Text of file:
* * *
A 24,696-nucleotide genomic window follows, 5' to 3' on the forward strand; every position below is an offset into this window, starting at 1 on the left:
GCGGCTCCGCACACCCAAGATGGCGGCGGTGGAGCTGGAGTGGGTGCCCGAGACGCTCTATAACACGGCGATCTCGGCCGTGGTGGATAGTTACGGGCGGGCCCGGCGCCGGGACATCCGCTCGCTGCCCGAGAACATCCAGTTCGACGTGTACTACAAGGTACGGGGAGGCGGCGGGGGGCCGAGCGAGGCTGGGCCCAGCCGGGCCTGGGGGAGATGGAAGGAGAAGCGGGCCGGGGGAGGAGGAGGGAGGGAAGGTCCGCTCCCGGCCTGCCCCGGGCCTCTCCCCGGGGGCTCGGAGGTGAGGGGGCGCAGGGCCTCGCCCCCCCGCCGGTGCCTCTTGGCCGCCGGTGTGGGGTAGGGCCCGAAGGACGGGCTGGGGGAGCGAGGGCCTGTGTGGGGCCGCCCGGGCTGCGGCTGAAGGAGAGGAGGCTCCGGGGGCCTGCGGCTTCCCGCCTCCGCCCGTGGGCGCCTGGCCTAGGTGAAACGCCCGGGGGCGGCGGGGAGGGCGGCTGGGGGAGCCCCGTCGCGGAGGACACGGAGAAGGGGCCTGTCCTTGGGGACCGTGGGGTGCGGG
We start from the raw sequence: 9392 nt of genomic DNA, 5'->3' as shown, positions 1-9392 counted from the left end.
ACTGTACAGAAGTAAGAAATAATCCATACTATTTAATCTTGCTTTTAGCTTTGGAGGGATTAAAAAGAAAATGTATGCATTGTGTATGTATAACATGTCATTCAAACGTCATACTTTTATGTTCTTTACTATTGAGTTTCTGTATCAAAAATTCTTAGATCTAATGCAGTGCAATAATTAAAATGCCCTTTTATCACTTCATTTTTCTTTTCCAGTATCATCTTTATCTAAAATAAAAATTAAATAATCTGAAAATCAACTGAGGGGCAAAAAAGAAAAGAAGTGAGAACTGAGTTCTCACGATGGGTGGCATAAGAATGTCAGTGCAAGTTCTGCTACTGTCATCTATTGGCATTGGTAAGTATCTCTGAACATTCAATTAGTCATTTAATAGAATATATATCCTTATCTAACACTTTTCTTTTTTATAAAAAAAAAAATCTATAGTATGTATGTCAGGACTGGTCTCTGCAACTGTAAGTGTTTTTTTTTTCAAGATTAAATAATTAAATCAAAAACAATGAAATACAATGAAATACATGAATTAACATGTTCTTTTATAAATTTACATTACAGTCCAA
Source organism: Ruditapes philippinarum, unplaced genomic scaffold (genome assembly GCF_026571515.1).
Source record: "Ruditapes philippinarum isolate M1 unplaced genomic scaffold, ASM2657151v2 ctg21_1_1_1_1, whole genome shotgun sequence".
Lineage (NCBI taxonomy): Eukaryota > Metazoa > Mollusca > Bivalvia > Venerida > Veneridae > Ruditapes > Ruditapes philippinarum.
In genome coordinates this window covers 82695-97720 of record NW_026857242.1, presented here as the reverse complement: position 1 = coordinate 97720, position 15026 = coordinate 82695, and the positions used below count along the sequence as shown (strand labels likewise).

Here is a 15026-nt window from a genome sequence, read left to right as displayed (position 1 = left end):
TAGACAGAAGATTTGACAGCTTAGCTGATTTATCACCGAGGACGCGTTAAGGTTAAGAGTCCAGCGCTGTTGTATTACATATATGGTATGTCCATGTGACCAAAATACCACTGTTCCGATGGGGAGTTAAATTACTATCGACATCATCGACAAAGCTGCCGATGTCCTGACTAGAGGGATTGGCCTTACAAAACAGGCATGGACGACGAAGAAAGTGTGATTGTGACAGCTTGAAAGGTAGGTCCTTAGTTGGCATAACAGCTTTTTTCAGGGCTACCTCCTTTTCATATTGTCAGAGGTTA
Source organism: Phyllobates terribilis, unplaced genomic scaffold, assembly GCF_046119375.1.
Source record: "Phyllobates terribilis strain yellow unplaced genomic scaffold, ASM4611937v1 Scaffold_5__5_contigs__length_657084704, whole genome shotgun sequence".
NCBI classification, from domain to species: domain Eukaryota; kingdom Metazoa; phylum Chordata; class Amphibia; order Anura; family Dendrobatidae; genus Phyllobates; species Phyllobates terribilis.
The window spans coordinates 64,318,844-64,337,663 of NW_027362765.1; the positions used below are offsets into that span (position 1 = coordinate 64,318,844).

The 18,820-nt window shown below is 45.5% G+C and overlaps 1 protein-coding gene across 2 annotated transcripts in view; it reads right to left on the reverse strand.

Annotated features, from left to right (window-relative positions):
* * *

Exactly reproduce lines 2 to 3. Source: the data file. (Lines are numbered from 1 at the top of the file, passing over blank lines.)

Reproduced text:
GCGGCTCCGCACACCCAAGATGGCGGCGGTGGAGCTGGAGTGGGTGCCCGAGACGCTCTATAACACGGCGATCTCGGCCGTGGTGGATAGTTACGGGCGGGCCCGGCGCCGGGACATCCGCTCGCTGCCCGAGAACATCCAGTTCGACGTGTACTACAAGGTACGGGGAGGCGGCGGGGGGCCGAGCGAGGCTGGGCCCAGCCGGGCCTGGGGGAGATGGAAGGAGAAGCGGGCCGGGGGAGGAGGAGGGAGGGAAGGTCCGCTCCCGGCCTGCCCCGGGCCTCTCCCCGGGGGCTCGGAGGTGAGGGGGCGCAGGGCCTCGCCCCCCCGCCGGTGCCTCTTGGCCGCCGGTGTGGGGTAGGGCCCGAAGGACGGGCTGGGGGAGCGAGGGCCTGTGTGGGGCCGCCCGGGCTGCGGCTGAAGGAGAGGAGGCTCCGGGGGCCTGCGGCTTCCCGCCTCCGCCCGTGGGCGCCTGGCCTAGGTGAAACGCCCGGGGGCGGCGGGGAGGGCGGCTGGGGGAGCCCCGTCGCGGAGGACACGGAGAAGGGGCCTGTCCTTGGGGACCGTGGGGTGCGGG
We start from the raw sequence: 9392 nt of genomic DNA, 5'->3' as shown, positions 1-9392 counted from the left end.